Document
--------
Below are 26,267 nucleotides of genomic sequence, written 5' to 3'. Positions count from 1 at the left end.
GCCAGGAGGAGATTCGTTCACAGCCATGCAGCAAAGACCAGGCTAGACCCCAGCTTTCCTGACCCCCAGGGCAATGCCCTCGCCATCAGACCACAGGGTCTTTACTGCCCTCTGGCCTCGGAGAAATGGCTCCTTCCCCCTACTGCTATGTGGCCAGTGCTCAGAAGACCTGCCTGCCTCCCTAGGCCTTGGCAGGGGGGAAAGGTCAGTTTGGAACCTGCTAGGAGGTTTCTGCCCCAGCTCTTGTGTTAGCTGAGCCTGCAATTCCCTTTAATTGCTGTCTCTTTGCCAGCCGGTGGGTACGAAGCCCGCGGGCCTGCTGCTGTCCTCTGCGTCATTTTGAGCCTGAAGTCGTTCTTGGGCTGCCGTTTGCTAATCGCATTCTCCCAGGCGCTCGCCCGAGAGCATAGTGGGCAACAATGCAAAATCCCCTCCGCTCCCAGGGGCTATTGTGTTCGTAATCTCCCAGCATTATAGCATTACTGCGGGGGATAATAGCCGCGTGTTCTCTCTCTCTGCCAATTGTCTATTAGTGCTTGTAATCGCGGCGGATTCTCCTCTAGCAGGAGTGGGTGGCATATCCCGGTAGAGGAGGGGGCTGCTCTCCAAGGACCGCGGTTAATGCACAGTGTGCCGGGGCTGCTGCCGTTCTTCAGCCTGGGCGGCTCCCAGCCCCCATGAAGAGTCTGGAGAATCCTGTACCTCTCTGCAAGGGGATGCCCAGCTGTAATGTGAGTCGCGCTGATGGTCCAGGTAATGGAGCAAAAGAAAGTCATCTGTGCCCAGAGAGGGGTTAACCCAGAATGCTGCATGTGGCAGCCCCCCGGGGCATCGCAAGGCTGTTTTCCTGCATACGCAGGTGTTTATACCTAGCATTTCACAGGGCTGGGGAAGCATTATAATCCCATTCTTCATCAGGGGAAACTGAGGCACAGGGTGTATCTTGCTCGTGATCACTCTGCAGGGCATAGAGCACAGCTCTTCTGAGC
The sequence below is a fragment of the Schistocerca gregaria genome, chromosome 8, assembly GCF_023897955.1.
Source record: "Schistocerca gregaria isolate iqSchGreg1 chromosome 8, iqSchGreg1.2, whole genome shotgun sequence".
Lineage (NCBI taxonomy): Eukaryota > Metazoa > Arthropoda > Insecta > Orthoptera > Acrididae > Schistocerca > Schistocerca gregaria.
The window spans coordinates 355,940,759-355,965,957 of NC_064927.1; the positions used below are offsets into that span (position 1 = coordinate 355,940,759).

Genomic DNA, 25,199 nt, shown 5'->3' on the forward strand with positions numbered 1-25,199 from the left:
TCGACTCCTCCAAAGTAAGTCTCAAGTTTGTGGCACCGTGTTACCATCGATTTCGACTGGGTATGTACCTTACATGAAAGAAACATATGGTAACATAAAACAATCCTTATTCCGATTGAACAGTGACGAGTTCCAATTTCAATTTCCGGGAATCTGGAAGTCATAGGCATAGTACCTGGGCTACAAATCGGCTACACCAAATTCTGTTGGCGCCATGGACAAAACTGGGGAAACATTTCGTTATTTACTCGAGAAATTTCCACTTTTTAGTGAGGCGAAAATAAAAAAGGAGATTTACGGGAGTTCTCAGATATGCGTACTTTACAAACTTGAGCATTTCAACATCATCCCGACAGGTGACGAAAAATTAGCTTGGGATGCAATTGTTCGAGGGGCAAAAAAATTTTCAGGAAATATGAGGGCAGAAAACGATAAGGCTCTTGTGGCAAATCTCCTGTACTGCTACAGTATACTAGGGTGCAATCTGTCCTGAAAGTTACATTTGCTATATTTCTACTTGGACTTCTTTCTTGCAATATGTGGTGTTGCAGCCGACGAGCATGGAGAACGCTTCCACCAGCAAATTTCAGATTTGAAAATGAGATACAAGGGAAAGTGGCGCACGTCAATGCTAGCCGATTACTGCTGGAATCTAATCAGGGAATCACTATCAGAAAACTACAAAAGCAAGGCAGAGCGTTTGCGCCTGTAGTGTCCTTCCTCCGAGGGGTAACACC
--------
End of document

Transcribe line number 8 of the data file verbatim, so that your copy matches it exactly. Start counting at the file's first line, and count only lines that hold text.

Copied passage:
TCGACTCCTCCAAAGTAAGTCTCAAGTTTGTGGCACCGTGTTACCATCGATTTCGACTGGGTATGTACCTTACATGAAAGAAACATATGGTAACATAAAACAATCCTTATTCCGATTGAACAGTGACGAGTTCCAATTTCAATTTCCGGGAATCTGGAAGTCATAGGCATAGTACCTGGGCTACAAATCGGCTACACCAAATTCTGTTGGCGCCATGGACAAAACTGGGGAAACATTTCGTTATTTACTCGAGAAATTTCCACTTTTTAGTGAGGCGAAAATAAAAAAGGAGATTTACGGGAGTTCTCAGATATGCGTACTTTACAAACTTGAGCATTTCAACATCATCCCGACAGGTGACGAAAAATTAGCTTGGGATGCAATTGTTCGAGGGGCAAAAAAATTTTCAGGAAATATGAGGGCAGAAAACGATAAGGCTCTTGTGGCAAATCTCCTGTACTGCTACAGTATACTAGGGTGCAATCTGTCCTGAAAGTTACATTTGCTATATTTCTACTTGGACTTCTTTCTTGCAATATGTGGTGTTGCAGCCGACGAGCATGGAGAACGCTTCCACCAGCAAATTTCAGATTTGAAAATGAGATACAAGGGAAAGTGGCGCACGTCAATGCTAGCCGATTACTGCTGGAATCTAATCAGGGAATCACTATCAGAAAACTACAAAAGCAAGGCAGAGCGTTTGCGCCTGTAGTGTCCTTCCTCCGAGGGGTAACACC